Skip to main content Accessibility help
×
Hostname: page-component-cd4964975-g4d8c Total loading time: 0 Render date: 2023-03-29T14:32:33.594Z Has data issue: true Feature Flags: { "useRatesEcommerce": false } hasContentIssue true

3 - The Paradox of Shrinking Individuality

Natural Rights’ Development and Relevance to Human Rights Today

from Part I - Natural Law and the Origins of Human Rights

Published online by Cambridge University Press:  03 November 2022

Tom Angier
Affiliation:
University of Cape Town
Iain T. Benson
Affiliation:
University of Notre Dame, Australia
Mark D. Retter
Affiliation:
University of Cambridge
Get access

Summary

This chapter examines the earliest natural rights theories in order to analyse philosophical connections between natural and human rights, concerning: scepticism, metaphysical dualism, and the authority of rights. First, the chapter studies Albert the Great’s principles of right and how he understood nature to be reason. Next, analysis of the main tenets of Henry of Ghent’s metaphysics, and his exposition of the soul’s property over one’s body, show that Neoplatonist dualism was fundamental in the development of the first natural rights theories. The philosophical solution to the poverty controversy, of human beings’ natural rights to use material goods, that Hervaeus Natalis proposed became the law of the Church when the Pope incorporate it in the bull, Cum inter nonnullos (1323). Hervaeus continued the metaphysical dualism of Henry and argued that natural rights endowed reality with normativity and hence authority. The chapter concludes by relating this intellectual history to contemporary rights theories. Natural and human rights are identified as a form of public reason that sometimes assists, other times substitutes for, individual right reason and judgement about morality.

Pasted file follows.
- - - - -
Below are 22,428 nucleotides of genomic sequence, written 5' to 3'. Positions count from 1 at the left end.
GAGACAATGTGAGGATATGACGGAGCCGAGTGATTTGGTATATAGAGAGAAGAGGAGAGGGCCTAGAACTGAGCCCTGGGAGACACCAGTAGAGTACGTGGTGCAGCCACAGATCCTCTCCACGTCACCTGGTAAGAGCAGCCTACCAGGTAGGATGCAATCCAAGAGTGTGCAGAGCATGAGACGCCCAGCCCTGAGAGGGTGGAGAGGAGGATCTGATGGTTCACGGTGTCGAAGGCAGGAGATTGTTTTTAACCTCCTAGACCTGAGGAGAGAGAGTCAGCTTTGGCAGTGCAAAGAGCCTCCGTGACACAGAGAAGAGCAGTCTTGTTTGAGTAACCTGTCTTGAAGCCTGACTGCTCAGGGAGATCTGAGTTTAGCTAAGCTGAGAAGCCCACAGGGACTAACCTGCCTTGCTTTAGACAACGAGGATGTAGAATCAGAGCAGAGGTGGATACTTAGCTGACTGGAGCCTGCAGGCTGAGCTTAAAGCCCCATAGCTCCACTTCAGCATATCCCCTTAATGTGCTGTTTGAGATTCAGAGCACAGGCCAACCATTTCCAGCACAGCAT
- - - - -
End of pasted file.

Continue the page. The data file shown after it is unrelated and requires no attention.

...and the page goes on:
Type
Chapter
Information
Publisher: Cambridge University Press
Print publication year: 2022

Access options

Get access to the full version of this content by using one of the access options below. (Log in options will check for institutional or personal access. Content may require purchase if you do not have access.)

Save book to Kindle

To save this book to your Kindle, first ensure coreplatform@cambridge.org is added to your Approved Personal Document E-mail List under your Personal Document Settings on the Manage Your Content and Devices page of your Amazon account. Then enter the ‘name’ part of your Kindle email address below. Find out more about saving to your Kindle.

Note you can select to save to either the @free.kindle.com or @kindle.com variations. ‘@free.kindle.com’ emails are free but can only be saved to your device when it is connected to wi-fi. ‘@kindle.com’ emails can be delivered even when you are not connected to wi-fi, but note that service fees apply.

Find out more about the Kindle Personal Document Service.

Available formats
×

Save book to Dropbox

To save content items to your account, please confirm that you agree to abide by our usage policies. If this is the first time you use this feature, you will be asked to authorise Cambridge Core to connect with your account. Find out more about saving content to Dropbox.

Available formats
×

Save book to Google Drive

To save content items to your account, please confirm that you agree to abide by our usage policies. If this is the first time you use this feature, you will be asked to authorise Cambridge Core to connect with your account. Find out more about saving content to Google Drive.

Available formats
×